Three Olympic Refugee Team Members Will Call Canada Home
At this year’s Olympics, Team Canada has 371 athletes, the largest team in the country to compete since the 1984 Games in Los Angeles.
And on their return journeys, the Tokyo 2020 cohort will increase by three.
This is because three middle distance runners from the International Olympic Committee Refugee Team are coming to Canada.
Track and field athletes from South Sudan, Paulo Amotun Lokoro, Rose Lokonyen Nathike and James Nyak Chiengjiek, will travel to Ontario after the Games with a new sports scholarship. It is offered by World University Service of Canada (WUSC), a non-profit organization that has connected 2,100 refugees to educational opportunities here over the past four decades.
The athletes will join 150 other refugee students selected from around 5,000 applicants to land at one of the 80 participating institutions this fall. All three athletes will study at Sheridan College in Oakville, west of Toronto, which partners with WUSC and United Nations refugee agencies to deliver the program.
“It’s powerful, it’s transformative,” Katharine Im-Jenkins, director of programs at WUSC, told me with a caveat. “It’s a drop in the bucket, and the magnitude of the challenge for forcibly displaced people is 82 million this year, and so we’re really focusing not only on those three, but also on making them a role model and make it bigger. “
Although the pandemic has made travel and paperwork more complicated for refugee students, Ms Im-Jenkins said she was encouraged that the program emerging from this year’s Olympics would attract different refugee profiles. She also hopes it will inspire Canadians to “get excited and learn more about refugee issues, and to mobilize and do what they can in their communities to help.”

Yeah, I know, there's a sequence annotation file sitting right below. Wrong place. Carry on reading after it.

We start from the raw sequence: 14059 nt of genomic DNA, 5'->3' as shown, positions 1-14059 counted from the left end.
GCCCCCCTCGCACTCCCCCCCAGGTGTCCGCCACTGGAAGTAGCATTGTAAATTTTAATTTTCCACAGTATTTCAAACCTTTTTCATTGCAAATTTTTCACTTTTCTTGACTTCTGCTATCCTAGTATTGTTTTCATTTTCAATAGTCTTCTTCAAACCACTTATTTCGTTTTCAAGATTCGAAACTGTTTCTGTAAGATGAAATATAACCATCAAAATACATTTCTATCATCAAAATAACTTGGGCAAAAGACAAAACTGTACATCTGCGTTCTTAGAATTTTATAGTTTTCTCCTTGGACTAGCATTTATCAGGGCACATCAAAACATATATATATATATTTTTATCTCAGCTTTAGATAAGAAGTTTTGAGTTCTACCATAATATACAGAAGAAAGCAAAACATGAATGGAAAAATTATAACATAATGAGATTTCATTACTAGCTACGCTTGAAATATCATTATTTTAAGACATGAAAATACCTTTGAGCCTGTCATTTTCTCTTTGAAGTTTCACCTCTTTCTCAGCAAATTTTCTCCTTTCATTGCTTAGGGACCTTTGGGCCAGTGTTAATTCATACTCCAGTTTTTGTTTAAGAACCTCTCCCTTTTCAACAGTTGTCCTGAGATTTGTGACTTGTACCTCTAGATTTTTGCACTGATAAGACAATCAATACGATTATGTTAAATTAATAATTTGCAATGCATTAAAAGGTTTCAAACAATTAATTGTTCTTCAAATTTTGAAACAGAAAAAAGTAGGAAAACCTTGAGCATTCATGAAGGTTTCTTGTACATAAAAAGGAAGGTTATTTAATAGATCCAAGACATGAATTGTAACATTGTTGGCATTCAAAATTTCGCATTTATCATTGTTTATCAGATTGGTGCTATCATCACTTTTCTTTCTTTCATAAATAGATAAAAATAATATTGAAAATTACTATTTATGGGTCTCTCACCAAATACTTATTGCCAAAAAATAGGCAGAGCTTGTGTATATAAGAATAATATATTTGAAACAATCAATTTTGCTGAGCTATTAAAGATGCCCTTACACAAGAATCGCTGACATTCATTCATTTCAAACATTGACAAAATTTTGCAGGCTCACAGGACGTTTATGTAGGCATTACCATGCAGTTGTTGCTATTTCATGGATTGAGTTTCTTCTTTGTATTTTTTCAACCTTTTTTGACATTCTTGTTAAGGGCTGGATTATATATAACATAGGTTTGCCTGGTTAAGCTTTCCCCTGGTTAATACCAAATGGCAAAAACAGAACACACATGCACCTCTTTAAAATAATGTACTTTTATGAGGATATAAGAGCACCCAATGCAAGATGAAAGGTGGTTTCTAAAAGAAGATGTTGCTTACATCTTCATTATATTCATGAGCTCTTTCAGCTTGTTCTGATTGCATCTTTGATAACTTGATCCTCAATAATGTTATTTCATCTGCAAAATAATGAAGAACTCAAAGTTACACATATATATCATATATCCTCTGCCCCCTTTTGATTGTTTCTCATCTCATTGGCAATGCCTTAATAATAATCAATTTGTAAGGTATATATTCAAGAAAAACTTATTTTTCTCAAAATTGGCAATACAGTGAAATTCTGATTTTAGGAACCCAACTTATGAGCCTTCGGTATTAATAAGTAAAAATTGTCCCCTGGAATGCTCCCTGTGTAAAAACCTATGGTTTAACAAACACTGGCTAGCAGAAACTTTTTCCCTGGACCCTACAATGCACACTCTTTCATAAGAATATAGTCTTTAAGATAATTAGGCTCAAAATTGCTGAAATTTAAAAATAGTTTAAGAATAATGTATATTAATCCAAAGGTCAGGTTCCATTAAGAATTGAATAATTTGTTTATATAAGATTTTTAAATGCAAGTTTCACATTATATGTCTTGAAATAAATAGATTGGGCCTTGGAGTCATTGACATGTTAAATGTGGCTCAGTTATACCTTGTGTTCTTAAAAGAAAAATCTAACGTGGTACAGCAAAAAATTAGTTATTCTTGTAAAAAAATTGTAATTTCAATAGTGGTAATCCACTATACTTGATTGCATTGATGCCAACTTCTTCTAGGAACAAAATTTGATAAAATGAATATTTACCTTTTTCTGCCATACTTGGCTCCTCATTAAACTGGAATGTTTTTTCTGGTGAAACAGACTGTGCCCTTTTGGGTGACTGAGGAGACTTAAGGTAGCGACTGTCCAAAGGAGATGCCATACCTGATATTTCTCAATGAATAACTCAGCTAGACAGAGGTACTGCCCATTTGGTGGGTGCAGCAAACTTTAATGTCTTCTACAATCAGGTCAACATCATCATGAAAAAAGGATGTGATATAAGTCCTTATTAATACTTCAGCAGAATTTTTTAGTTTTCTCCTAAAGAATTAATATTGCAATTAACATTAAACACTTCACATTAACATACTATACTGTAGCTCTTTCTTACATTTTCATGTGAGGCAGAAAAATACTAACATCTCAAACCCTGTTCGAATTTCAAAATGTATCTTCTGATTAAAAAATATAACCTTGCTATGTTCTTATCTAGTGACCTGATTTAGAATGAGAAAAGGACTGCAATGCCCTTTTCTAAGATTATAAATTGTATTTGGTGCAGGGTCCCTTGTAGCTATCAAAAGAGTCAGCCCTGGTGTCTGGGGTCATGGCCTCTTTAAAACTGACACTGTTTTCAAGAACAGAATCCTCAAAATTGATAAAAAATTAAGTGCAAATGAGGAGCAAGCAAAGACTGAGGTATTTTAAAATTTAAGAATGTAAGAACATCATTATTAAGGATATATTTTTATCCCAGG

Chiengjiek, who is competing in the 800-meter race in Tokyo, his second Olympics, avoided being forcibly recruited from among child soldiers in South Sudan by fleeing to Kenya in 2002, according to the Agency. United Nations for Refugees. There at Kakuma refugee camp, he trained for long-distance running and was later recruited into the new Olympic Committee’s refugee team, first appearing at the 2016 Games.
His story reminds me of James Madhier, whom I spoke to in 2017 while pursuing an undergraduate degree in Peace, Conflict and Justice Studies at the University of Toronto. He also ended up in Kakuma camp after returning from a demobilization and rehabilitation program for child soldiers in Sudan, about three hours from his hometown.
Although Mr. Madhier did not count himself among the boys to be rehabilitated, he went there because he believed the place could offer him an education. Instead, many children ended up contracting diseases, killed or traumatized, some officially joining militias, he said.
Mr. Madhier’s desire for education ultimately led him to Kenya, where the list of students accepted to WUSC is displayed for all to see at the camp.
Something he told me about waiting for the list – and his general take on how to overcome difficulties – resonated: “I was nervous, but life has taught me over the years. years of avoiding heartache, avoiding despair, you have to create options, even where there are none, ”he said. “Even if the option that you are going to create for yourself is how you will accept the loss.”
This year, we see athletes boldly creating these options for themselves that go beyond a podium moment – from Simone Biles retiring from competition due to mental health issues, to German gymnasts and the Norwegian women’s beach handball team making a statement against the “sexualization” in athletics, at the very existence of the refugee team in Tokyo.
And soon, three of them will be settling in Canada.
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Vjosa Isai joined The New York Times as Canada’s News Assistant in June. Follow her on Twitter at @lavjosa.
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